The role of wind direction in eolian transport on a narrow sandy beach

Karl F. Nordstrom, Nancy L. Jackson

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42 Scopus citations


Comparison of eolian transport during five high‐velocity wind events over a 29 day period on a narrow estuarine beach in Delaware Bay, New Jersey, USA, reveals the temporal variability of transport, due to changes in direction of wind approach. Mean wind speed measured 6 m above the dune crest for the five events ranged from 8·5 to 15·9 ms−1. Mean wind direction was oblique to the shoreline (63° from shore‐normal) during one event but was within 14° of shore‐normal during the other events. Eolian transport is greatest during low tide and rising tide, when the beach source area is widest and when drying of surface sediments occurs. The quantity of sediment caught in a vertical trap for the five events varied from a total of 0·07 to 113·73 kgm−1. Differences in temperature, relative humidity and moisture and salt content of surficial sediments were slight. Mean grain sizes ranged from 0·33 to 0·58 mm, causing slight differences in threshold shear velocity, but shear velocities exceeded the threshold required for transport during all events. Beach width, measured normal to the shoreline, varied from 15·5 to 18·0 m; beach slope differed by 0·5°. The oblique wind during one event created a source width nearly double the width during other days. Beach slope, measured in the direction of the wind, was less than half as steep as the slope measured normal to the shoreline. The amount of sand trapped during the oblique wind was over 20 times greater than any other event, even those with higher shear velocities. The ability of the beach surface to supply grains to the air stream is limited on narrow beaches, but increased source width, due to oblique wind approach, can partially overcome limitations of surface conditions on the beach.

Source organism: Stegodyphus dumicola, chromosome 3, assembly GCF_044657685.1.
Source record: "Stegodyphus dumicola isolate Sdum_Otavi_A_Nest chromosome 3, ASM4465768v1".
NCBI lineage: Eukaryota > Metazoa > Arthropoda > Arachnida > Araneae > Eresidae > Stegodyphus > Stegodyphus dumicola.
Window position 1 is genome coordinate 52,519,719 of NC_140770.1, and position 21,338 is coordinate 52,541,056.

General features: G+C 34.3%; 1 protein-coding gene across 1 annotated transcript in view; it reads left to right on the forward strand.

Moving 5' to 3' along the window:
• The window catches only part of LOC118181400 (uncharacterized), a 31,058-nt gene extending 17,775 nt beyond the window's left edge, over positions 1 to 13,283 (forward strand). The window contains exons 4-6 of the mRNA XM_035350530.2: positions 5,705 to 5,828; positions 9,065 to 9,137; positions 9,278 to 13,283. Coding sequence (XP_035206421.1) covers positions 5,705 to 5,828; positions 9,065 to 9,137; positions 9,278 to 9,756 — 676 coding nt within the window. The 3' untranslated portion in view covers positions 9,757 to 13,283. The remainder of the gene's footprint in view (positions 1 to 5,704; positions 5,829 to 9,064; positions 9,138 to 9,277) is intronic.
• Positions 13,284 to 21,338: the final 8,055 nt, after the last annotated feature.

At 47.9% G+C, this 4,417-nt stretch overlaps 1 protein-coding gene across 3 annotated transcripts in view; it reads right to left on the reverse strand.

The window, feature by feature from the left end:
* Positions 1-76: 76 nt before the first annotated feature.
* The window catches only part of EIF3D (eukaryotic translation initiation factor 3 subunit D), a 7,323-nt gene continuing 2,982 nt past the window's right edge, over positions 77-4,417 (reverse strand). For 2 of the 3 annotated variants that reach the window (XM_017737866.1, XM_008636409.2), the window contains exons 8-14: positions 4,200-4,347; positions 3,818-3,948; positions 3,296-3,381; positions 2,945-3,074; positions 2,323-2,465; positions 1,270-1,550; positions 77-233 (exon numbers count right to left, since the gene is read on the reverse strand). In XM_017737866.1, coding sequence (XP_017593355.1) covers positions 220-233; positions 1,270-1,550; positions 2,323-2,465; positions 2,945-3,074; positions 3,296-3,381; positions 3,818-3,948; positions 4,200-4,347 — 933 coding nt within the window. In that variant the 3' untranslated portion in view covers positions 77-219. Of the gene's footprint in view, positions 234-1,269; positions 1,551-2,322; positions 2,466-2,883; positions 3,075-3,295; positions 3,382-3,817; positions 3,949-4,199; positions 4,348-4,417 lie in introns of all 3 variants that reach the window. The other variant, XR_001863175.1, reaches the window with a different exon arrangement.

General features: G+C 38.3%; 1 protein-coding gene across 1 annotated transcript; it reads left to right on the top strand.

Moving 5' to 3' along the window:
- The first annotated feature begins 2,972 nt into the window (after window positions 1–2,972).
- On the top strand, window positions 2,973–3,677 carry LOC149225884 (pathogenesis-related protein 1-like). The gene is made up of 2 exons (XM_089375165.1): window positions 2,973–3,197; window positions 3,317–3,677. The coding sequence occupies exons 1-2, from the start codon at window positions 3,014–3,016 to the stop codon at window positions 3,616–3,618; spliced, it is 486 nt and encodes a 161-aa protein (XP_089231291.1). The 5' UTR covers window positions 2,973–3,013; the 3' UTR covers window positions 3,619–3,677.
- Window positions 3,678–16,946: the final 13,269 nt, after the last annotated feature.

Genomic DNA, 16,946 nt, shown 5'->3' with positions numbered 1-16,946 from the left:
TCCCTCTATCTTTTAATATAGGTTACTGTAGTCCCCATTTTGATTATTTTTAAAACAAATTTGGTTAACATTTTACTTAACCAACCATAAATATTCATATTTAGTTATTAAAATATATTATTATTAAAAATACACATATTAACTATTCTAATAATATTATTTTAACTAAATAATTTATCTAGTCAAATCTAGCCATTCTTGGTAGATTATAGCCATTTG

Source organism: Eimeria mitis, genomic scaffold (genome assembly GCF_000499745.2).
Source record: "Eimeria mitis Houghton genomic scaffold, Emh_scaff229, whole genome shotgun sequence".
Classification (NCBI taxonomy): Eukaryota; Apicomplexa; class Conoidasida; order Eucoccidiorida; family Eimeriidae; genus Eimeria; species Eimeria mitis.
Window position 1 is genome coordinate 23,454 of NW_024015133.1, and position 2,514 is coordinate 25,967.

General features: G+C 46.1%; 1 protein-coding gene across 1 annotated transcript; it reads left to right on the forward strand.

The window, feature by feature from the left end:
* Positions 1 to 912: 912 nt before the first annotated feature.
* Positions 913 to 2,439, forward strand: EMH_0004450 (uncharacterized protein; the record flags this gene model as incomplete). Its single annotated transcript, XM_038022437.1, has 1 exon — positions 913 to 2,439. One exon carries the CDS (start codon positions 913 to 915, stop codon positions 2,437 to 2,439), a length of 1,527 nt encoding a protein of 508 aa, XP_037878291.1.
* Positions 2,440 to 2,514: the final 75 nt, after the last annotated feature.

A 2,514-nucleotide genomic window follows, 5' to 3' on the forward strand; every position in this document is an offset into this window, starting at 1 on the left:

Original languageEnglish (US)
Pages (from-to)675-685
Number of pages11
JournalEarth Surface Processes and Landforms
Issue number8
StatePublished - Dec 1993

All Science Journal Classification (ASJC) codes

  • Geography, Planning and Development
  • Earth-Surface Processes
  • Earth and Planetary Sciences (miscellaneous)


  • Eolian transport
  • Estuarine beach
  • Sediment source width
  • Wind speed


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